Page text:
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Date: Jul 22, 2014 11:16 AM
Subject: NYC DOHMH Alert # 16 - New cases of neonatal herpes infection following ritual Jewish circumcision
Dear Health Alert Network (HAN) Subscriber:
2014 ALERT # 16
New cases of neonatal herpes infection following ritual Jewish circumcision
Please Share this Alert with All Emergency Medicine, Pediatric, Pediatric Infectious Diseases, Infection Control, and Microbiology Laboratory Staff
• Two new cases of neonatal herpes following ritual Jewish circumcision with direct orogenital suction were reported in New York City in July 2014.
• Infants suspected of having herpes simplex virus infection should be hospitalized and treated with intravenous acyclovir.
• Health care providers are required to report diagnoses of neonatal herpes (with or without laboratory confirmation) to the New York City Department of Health and Mental Hygiene.
• Health care providers evaluating an infant <60 days of age for suspected neonatal herpes are required to collect a swab specimen from vesicles and submit the specimen to the New York State Wadsworth Center Laboratories.
July 22, 2014
Direct orogenital suction during ritual Jewish circumcision (also known as metzitzah b’peh) has been documented to transmit herpes simplex virus (HSV) to newborn males. In July 2014, the New York City Department of Health and Mental Hygiene received reports of two new cases of HSV infection in newborn male infants following direct orogenital suction. Since 2000, a total of 16 laboratory-confirmed cases of HSV-infection attributable to direct orogenital suction have been reported to the Health Department; three of these cases were reported in 2014 alone. Two of the 16 infants died, and at least two others suffered brain damage.
In both of the cases reported in July, the infant boys were born to mothers with full-term pregnancies, had normal vaginal deliveries, and underwent ritual Jewish circumcision including direct orogenital suction on day of life 8. In the first case, the baby was evaluated as an outpatient on day of life 16 for pustular lesions on the penis and genital area. HSV infection was suspected, and a genital specimen collected for viral culture. The baby was admitted to the hospital and treated with acyclovir and clindamycin. Additional specimens were collected at the hospital for HSV testing, including CSF, blood, and swabs of lesions; all were negative for HSV, and the baby was discharged on day of life 19. On day of life 22, the initial viral culture taken as an outpatient was positive for HSV (non-typable). The baby was re-admitted to the hospital for intravenous acyclovir treatment. In the second case, the baby developed lesions on his penis, left thigh, and left foot beginning on day of life 17. On day of life 19, the baby’s pediatrician collected specimens for bacterial culture, which came back negative. The next day, after the appearance of new vesicular lesions, the pediatrician suspected HSV, and the baby was admitted to the hospital. Two swabs of genital lesions and one swab of a foot lesion were positive for HSV-1 by PCR. In both cases, the location of lesions, timing of signs and symptoms, and laboratory identification of HSV are consistent with transmission of HSV during direct contact between the mouth of the ritual circumciser and the newly circumcised infant penis.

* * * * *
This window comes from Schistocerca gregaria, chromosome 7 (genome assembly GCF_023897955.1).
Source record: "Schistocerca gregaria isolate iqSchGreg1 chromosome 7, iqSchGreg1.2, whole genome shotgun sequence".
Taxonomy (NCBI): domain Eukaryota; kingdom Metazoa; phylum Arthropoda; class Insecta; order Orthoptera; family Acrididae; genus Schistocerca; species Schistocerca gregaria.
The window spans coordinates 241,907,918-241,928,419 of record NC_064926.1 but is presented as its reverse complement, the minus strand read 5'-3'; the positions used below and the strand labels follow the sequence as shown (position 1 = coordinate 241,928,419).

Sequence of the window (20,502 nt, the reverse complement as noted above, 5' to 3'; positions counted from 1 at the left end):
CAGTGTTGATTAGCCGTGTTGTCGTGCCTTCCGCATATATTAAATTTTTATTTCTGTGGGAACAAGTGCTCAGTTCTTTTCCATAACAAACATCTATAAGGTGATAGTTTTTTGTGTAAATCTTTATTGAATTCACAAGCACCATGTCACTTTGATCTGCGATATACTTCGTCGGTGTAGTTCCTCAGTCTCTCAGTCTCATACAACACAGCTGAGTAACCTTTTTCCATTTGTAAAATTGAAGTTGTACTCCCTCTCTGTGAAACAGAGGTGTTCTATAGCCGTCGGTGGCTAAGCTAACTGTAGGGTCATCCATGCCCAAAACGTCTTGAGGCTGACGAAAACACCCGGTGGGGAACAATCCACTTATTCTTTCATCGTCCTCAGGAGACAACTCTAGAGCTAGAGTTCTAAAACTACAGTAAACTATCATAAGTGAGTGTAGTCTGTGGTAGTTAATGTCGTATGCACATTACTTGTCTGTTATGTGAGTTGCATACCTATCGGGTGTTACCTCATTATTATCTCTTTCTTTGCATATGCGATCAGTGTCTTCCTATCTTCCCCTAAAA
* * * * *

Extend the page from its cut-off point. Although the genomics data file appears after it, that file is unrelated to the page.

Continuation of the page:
Diagnosis, Reporting, and Specimen Collection
For detailed guidance regarding diagnosis, reporting, specimen collection, and specimen shipping and handling, please refer to Health Alert #2 (January 28, 2014). The purpose of this Health Alert is to remind providers:
1. When evaluating an ill infant male in the weeks following circumcision, providers should inquire whether direct orogenital suction was performed during circumcision and consider infection with HSV or other oral pathogens.
2. Babies suspected of having HSV infection should be immediately admitted to a hospital and treated presumptively with intravenous acyclovir.
3. Health care providers diagnosing herpes infection in infants aged 60 days or younger are required by law to report the infection to the Health Department within 24 hours of diagnosis.
4. Providers evaluating infants 60 days or younger with suspected HSV infection are required by law to collect specimens from one or more vesicles (if present) or from any skin lesions suggestive of herpetic disease, and to send these swab(s) to the New York State Wadsworth Center Laboratories for diagnostic testing using molecular methods.
Jay K. Varma, MD
Division of Disease Control